I had been driving more than 1200 km in a landscape of windy, open steppes when I arrived the capital of Kazakhstan. It is a city with a striking architecture, after the city was declared the capital, taking over for Almaty, billions of dollars have been spent on magnificent buildings, gardens and art work. Astana has an impressive sky-line of designed skyscrapers and creatively designed buildings in bright white, glass and gold – and it is a distinct contrast to the nothingness surrounding it.
Previously known as Aqmola and Tselinograd, Astana was really nothing but a sleepy, Kazakh city before the president decided to change the capital of the country. Now Astana is the second largest city in the country, and is known worldwide for its modern architecture. The city is perfectly clean, and wherever you go there are well organized and colorful flower gardens in beautiful patterns.
One of the most known landmarks in Astana is the Baiterek tower, symbolizing the three of life according to Turkic mythology – also called “chupa chups” by the locals due to its similarity to a giant lollipop. In the top of the 105 meter high tower there is a golden palm print of the president, and in the busy season there is a long line of Kazakhs who wants to put their own hand in the palm print of the president.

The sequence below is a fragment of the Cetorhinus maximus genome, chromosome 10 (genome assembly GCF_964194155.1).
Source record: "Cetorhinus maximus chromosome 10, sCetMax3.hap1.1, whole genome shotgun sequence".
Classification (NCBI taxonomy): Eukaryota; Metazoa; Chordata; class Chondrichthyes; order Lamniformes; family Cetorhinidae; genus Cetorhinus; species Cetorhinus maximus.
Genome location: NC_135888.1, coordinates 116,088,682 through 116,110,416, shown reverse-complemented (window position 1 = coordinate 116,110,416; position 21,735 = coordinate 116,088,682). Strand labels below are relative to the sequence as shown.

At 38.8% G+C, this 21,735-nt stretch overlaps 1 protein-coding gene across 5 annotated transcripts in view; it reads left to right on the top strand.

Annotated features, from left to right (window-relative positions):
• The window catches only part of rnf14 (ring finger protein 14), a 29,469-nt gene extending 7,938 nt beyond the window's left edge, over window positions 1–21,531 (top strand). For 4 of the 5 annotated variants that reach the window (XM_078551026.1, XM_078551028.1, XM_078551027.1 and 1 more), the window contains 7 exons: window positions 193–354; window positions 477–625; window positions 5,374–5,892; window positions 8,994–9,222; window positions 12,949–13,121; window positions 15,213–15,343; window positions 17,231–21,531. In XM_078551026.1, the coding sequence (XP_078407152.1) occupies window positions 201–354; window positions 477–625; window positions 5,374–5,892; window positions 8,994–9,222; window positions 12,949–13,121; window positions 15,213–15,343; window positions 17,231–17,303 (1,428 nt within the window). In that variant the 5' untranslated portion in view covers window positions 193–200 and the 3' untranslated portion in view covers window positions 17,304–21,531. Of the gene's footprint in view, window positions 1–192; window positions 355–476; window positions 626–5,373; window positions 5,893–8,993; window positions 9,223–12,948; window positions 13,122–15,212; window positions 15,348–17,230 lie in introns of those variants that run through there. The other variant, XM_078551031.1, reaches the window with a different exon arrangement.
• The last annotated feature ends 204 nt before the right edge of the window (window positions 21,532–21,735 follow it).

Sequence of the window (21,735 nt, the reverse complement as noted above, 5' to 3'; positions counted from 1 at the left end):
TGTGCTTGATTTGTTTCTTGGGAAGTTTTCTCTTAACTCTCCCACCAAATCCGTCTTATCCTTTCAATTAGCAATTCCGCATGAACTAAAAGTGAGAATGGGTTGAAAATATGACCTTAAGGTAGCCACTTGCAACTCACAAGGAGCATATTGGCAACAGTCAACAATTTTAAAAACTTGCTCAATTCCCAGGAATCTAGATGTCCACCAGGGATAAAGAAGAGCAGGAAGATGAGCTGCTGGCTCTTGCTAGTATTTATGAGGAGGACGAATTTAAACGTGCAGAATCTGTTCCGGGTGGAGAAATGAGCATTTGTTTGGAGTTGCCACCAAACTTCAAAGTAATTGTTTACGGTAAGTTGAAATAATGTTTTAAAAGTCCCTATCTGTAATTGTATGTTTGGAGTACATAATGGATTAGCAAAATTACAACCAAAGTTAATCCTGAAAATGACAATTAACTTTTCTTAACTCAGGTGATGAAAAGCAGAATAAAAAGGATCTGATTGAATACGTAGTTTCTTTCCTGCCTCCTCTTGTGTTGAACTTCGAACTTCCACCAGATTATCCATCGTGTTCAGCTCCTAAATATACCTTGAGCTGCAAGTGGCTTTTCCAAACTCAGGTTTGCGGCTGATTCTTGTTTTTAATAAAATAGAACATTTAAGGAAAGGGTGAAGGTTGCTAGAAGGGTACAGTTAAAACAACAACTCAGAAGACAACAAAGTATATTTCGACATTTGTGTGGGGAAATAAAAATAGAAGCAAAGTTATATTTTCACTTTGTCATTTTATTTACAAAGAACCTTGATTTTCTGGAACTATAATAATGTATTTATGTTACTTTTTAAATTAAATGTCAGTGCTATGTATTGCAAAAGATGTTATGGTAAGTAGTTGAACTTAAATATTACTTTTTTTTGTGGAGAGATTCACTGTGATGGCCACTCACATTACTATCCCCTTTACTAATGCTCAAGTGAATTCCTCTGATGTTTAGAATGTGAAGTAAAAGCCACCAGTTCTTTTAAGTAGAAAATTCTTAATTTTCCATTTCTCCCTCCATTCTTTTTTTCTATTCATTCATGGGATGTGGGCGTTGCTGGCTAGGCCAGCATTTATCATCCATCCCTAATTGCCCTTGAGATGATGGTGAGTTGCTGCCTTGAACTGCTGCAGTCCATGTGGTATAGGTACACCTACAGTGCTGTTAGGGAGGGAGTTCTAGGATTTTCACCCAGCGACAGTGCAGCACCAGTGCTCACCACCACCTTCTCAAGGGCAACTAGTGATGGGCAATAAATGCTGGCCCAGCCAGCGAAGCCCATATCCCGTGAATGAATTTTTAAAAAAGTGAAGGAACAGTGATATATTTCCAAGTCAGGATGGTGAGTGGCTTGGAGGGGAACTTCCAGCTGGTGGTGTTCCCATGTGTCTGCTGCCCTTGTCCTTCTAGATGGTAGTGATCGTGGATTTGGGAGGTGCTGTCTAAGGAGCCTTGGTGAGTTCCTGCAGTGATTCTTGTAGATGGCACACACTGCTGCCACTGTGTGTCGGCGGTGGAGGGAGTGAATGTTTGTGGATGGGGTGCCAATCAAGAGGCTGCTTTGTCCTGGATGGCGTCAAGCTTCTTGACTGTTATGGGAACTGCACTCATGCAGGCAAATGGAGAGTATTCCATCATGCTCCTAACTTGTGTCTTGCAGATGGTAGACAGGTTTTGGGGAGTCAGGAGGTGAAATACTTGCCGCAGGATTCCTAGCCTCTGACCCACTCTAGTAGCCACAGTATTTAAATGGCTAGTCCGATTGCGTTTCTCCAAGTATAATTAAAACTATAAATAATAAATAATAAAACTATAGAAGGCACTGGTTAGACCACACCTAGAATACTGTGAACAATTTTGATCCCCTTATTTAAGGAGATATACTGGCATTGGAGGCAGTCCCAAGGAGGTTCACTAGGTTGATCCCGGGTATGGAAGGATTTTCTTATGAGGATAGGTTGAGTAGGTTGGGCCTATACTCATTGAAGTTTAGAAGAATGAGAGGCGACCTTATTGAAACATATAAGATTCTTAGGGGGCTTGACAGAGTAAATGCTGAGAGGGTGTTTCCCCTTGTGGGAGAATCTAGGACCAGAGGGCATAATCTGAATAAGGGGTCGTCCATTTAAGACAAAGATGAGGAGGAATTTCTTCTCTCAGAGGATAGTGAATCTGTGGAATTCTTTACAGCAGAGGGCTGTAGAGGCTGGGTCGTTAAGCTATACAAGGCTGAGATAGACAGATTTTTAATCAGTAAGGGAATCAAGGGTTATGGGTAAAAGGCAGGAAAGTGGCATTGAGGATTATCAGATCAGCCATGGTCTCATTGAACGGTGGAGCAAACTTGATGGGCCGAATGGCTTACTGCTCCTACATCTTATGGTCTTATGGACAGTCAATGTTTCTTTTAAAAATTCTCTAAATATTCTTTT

Another building you cannot miss is the Khan Shatyr shopping and entertainment center – a space like dish of 200 meters with a giant, transparent tent on top raising 150 meter up in the air. Inside the tent there is a shopping center with shops, cafés and restaurant, and on the top floors there is an amusement park with a boating river, roller coaster, mini golf and an indoor beach world.
The whole thing is in my eyes a crazy and very expensive show-off, but I cannot help being fascinated when walking among the buildings of Astana – it sometimes feels like being in another world.
What is your impression of Astana?
I´m an Oslo based web publisher with passion for communication, travel and a green lifestyle. When I travel, I prefer to go slow, sustainable, and “live like a local”. Why slow? It is about challenging the cult of speed, and to enjoy the small things in life and to live in the present.